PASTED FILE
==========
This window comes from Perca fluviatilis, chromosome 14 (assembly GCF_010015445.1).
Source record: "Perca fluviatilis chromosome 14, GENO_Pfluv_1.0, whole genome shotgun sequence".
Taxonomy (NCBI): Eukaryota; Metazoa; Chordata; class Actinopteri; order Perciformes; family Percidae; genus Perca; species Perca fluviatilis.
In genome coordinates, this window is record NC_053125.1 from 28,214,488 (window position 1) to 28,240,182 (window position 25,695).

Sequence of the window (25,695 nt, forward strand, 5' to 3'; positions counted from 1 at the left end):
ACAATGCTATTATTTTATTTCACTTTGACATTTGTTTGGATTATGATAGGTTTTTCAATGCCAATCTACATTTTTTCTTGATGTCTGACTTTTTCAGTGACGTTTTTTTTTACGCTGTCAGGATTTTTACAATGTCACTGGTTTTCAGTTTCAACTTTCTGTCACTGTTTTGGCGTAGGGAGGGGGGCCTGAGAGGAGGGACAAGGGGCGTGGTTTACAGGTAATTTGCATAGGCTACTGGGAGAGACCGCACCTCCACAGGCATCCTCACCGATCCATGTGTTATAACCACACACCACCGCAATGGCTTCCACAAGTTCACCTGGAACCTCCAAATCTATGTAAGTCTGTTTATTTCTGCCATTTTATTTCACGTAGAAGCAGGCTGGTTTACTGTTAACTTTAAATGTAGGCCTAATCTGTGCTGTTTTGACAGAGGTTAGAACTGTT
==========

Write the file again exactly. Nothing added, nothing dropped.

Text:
This window comes from Perca fluviatilis, chromosome 14 (assembly GCF_010015445.1).
Source record: "Perca fluviatilis chromosome 14, GENO_Pfluv_1.0, whole genome shotgun sequence".
Taxonomy (NCBI): Eukaryota; Metazoa; Chordata; class Actinopteri; order Perciformes; family Percidae; genus Perca; species Perca fluviatilis.
In genome coordinates, this window is record NC_053125.1 from 28,214,488 (window position 1) to 28,240,182 (window position 25,695).

Sequence of the window (25,695 nt, forward strand, 5' to 3'; positions counted from 1 at the left end):
ACAATGCTATTATTTTATTTCACTTTGACATTTGTTTGGATTATGATAGGTTTTTCAATGCCAATCTACATTTTTTCTTGATGTCTGACTTTTTCAGTGACGTTTTTTTTTACGCTGTCAGGATTTTTACAATGTCACTGGTTTTCAGTTTCAACTTTCTGTCACTGTTTTGGCGTAGGGAGGGGGGCCTGAGAGGAGGGACAAGGGGCGTGGTTTACAGGTAATTTGCATAGGCTACTGGGAGAGACCGCACCTCCACAGGCATCCTCACCGATCCATGTGTTATAACCACACACCACCGCAATGGCTTCCACAAGTTCACCTGGAACCTCCAAATCTATGTAAGTCTGTTTATTTCTGCCATTTTATTTCACGTAGAAGCAGGCTGGTTTACTGTTAACTTTAAATGTAGGCCTAATCTGTGCTGTTTTGACAGAGGTTAGAACTGTT